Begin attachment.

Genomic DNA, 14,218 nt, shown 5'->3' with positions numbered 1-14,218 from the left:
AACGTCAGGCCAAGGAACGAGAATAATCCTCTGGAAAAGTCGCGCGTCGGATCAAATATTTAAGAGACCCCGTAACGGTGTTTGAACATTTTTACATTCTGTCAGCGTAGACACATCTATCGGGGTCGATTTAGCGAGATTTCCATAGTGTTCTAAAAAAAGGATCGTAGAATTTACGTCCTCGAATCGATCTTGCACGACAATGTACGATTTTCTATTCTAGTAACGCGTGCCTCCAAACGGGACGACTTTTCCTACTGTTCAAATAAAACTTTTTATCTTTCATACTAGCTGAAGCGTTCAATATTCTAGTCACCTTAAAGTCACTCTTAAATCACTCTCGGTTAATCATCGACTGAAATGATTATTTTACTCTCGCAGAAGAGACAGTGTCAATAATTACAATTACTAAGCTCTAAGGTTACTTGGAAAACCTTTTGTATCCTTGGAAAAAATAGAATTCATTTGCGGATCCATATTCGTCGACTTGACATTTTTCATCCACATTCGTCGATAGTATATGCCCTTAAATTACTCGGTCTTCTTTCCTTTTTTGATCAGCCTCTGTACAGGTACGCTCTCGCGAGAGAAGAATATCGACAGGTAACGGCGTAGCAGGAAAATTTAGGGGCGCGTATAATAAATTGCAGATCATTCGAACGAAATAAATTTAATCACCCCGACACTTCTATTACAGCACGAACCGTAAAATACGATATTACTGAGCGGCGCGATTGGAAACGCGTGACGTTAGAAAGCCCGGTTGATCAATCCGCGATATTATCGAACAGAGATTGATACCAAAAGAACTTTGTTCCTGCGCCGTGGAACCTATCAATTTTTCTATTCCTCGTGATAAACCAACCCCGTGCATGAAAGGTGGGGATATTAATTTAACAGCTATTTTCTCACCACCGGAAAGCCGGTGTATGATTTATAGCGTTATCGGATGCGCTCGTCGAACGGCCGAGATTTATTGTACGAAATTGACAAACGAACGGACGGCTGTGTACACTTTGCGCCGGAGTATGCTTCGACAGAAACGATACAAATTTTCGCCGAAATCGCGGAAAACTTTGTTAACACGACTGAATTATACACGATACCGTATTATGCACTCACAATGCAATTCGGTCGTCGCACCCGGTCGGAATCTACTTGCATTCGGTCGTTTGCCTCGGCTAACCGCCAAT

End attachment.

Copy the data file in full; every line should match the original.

Genomic DNA, 14,218 nt, shown 5'->3' with positions numbered 1-14,218 from the left:
AACGTCAGGCCAAGGAACGAGAATAATCCTCTGGAAAAGTCGCGCGTCGGATCAAATATTTAAGAGACCCCGTAACGGTGTTTGAACATTTTTACATTCTGTCAGCGTAGACACATCTATCGGGGTCGATTTAGCGAGATTTCCATAGTGTTCTAAAAAAAGGATCGTAGAATTTACGTCCTCGAATCGATCTTGCACGACAATGTACGATTTTCTATTCTAGTAACGCGTGCCTCCAAACGGGACGACTTTTCCTACTGTTCAAATAAAACTTTTTATCTTTCATACTAGCTGAAGCGTTCAATATTCTAGTCACCTTAAAGTCACTCTTAAATCACTCTCGGTTAATCATCGACTGAAATGATTATTTTACTCTCGCAGAAGAGACAGTGTCAATAATTACAATTACTAAGCTCTAAGGTTACTTGGAAAACCTTTTGTATCCTTGGAAAAAATAGAATTCATTTGCGGATCCATATTCGTCGACTTGACATTTTTCATCCACATTCGTCGATAGTATATGCCCTTAAATTACTCGGTCTTCTTTCCTTTTTTGATCAGCCTCTGTACAGGTACGCTCTCGCGAGAGAAGAATATCGACAGGTAACGGCGTAGCAGGAAAATTTAGGGGCGCGTATAATAAATTGCAGATCATTCGAACGAAATAAATTTAATCACCCCGACACTTCTATTACAGCACGAACCGTAAAATACGATATTACTGAGCGGCGCGATTGGAAACGCGTGACGTTAGAAAGCCCGGTTGATCAATCCGCGATATTATCGAACAGAGATTGATACCAAAAGAACTTTGTTCCTGCGCCGTGGAACCTATCAATTTTTCTATTCCTCGTGATAAACCAACCCCGTGCATGAAAGGTGGGGATATTAATTTAACAGCTATTTTCTCACCACCGGAAAGCCGGTGTATGATTTATAGCGTTATCGGATGCGCTCGTCGAACGGCCGAGATTTATTGTACGAAATTGACAAACGAACGGACGGCTGTGTACACTTTGCGCCGGAGTATGCTTCGACAGAAACGATACAAATTTTCGCCGAAATCGCGGAAAACTTTGTTAACACGACTGAATTATACACGATACCGTATTATGCACTCACAATGCAATTCGGTCGTCGCACCCGGTCGGAATCTACTTGCATTCGGTCGTTTGCCTCGGCTAACCGCCAAT